• Archaeologists generally work in interdisciplinary teams, therefore learning to lead and develop management skills. This translates to invaluable experience for working with cross-functional teams and becoming an industry leader. As archeologists, our timeframes and budgets are limited. We hire local workers to supplement student teams and specialist colleagues. This is great preparation for managing staffing, budgets, and resources.
  • Archeologists need excellent project management skills, which are essentially the same whether you are running an archaeological dig or a UX research project. We often source, buy, use, and train others on highly technical equipment and software for tasks such as mapping sites, cataloguing artifacts into databases, and analyzing elemental composition (among others). We can apply this technical acumen to understanding the software and information architecture of the tech world.
  • Archaeologists must navigate government permitting processes for field work, so adapting to regulated industries like banking and government agencies is familiar. Like other anthropologists, archaeologists often work outside their native countries and languages, which can be advantageous in corporate employment. The willingness to travel, learn new languages, and make connections with new people is useful in almost any applied profession. At more than one of my corporate jobs, I was the only fluent, non-native, Spanish speaker. The ability that anthropologists have to adapt to new cultures also helps us adjust to the business environment.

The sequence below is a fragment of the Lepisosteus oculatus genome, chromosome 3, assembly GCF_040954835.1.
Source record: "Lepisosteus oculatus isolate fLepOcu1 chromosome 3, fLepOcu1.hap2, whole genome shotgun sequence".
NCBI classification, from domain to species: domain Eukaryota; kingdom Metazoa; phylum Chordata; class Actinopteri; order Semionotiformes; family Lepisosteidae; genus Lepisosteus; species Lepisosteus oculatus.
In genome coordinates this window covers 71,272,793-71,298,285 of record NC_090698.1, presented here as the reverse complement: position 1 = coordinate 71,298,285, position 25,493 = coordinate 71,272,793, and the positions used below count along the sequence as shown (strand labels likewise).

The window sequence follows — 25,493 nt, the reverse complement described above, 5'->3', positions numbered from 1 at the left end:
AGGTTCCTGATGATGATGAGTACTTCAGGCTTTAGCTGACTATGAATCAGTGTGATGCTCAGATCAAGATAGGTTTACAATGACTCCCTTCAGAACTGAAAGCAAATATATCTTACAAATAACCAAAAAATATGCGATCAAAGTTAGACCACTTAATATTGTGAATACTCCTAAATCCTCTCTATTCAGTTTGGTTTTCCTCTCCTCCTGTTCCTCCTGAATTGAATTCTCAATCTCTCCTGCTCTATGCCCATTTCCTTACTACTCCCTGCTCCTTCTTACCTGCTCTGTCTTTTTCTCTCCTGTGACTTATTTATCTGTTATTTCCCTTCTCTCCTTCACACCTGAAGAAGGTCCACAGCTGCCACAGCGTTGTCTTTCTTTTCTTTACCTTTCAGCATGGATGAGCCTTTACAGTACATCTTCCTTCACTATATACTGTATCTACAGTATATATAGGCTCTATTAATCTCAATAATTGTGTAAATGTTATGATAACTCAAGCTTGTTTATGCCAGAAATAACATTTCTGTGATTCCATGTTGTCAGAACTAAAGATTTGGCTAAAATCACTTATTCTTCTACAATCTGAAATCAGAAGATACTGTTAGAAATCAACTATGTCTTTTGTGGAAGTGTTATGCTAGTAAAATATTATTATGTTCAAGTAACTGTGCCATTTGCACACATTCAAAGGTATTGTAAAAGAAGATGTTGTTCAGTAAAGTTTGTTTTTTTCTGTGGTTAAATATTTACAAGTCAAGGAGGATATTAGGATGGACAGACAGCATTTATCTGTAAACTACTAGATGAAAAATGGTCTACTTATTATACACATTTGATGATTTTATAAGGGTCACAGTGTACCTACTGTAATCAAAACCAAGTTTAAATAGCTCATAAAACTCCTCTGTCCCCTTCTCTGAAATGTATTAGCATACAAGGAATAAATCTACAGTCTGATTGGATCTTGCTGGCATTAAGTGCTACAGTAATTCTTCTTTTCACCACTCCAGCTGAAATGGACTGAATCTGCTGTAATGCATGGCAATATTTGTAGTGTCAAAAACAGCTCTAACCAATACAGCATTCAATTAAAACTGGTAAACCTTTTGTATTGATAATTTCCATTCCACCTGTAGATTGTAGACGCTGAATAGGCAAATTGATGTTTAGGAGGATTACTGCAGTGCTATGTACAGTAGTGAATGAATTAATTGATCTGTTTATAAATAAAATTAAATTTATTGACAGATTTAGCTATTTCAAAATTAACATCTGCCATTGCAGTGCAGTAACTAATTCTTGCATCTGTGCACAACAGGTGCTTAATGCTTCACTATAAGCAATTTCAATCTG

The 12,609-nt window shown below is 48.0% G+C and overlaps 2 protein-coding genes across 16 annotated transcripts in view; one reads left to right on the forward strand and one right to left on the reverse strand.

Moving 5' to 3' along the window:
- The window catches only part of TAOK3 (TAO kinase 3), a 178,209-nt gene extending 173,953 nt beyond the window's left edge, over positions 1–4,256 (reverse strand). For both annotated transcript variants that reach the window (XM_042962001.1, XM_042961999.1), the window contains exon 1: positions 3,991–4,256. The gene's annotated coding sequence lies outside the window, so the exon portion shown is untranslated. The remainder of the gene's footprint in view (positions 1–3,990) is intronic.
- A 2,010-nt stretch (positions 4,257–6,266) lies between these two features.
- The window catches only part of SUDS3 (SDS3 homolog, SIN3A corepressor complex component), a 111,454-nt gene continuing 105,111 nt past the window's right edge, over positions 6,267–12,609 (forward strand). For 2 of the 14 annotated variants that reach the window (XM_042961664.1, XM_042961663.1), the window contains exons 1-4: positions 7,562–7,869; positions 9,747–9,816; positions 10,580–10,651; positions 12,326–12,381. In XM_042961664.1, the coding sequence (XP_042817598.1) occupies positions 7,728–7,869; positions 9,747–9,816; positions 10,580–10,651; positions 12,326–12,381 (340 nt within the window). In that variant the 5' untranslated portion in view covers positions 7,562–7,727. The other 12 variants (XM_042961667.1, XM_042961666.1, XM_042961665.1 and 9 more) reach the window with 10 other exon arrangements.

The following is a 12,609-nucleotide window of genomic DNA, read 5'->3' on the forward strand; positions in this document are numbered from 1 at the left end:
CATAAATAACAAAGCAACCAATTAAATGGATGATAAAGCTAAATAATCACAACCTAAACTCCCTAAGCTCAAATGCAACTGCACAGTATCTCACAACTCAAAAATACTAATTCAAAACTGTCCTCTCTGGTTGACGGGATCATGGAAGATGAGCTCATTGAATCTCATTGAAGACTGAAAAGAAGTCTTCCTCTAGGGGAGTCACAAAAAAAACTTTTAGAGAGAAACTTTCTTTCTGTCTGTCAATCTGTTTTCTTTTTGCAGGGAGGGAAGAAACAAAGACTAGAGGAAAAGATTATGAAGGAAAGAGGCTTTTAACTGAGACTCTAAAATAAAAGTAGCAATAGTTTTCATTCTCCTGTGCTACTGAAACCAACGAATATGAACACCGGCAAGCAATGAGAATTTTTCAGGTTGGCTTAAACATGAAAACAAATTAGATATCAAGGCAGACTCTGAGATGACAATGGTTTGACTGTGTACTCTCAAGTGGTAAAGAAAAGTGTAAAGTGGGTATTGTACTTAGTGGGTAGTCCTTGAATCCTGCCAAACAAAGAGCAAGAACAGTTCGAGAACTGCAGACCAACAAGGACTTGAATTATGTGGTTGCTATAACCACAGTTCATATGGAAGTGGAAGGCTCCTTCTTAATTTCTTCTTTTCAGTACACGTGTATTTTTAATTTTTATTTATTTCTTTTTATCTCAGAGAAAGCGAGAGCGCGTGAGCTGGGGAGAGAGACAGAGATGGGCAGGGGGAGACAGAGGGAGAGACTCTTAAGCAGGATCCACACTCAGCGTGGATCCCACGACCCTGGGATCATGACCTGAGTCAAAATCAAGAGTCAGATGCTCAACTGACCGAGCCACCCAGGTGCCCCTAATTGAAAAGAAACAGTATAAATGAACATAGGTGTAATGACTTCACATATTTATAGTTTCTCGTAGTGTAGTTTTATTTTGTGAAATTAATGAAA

• Even skills that might be considered highly academic such as systems thinking, conference presentations, university level teaching, and scholarly writing can be useful when you are upskilling your team, offering research to partners or clients, and understanding the connections between platforms in a tech organization. Archaeologists employ visuals such as PowerPoint presentations in their teaching and at conferences, just as creating slides is a frequent activity in industry.

So don’t be afraid to make the leap to industry, my archaeology friends. You have strong, applicable skills and ways of thinking. In your first 90 days at the new job, try conducting your own informal ethnography, using your anthropological lens to gain both emic and etic perspectives of your new organization. You may uncover some intriguing finds!

Also, take a look at these ACRN tools:


About the Author: Melissa Vogel

Melissa Vogel
Melissa Vogel is a Business Anthropologist, Co-founder of Great Heron Insights and a User Experience Research Director at Capital One. She is a Professor Emerita at Clemson University, where she founded the Business Anthropology program after 20 years as an archaeologist studying the Casma culture of Peru. She is passionate about DEI, human-centered technology and helping companies improve their organizational culture.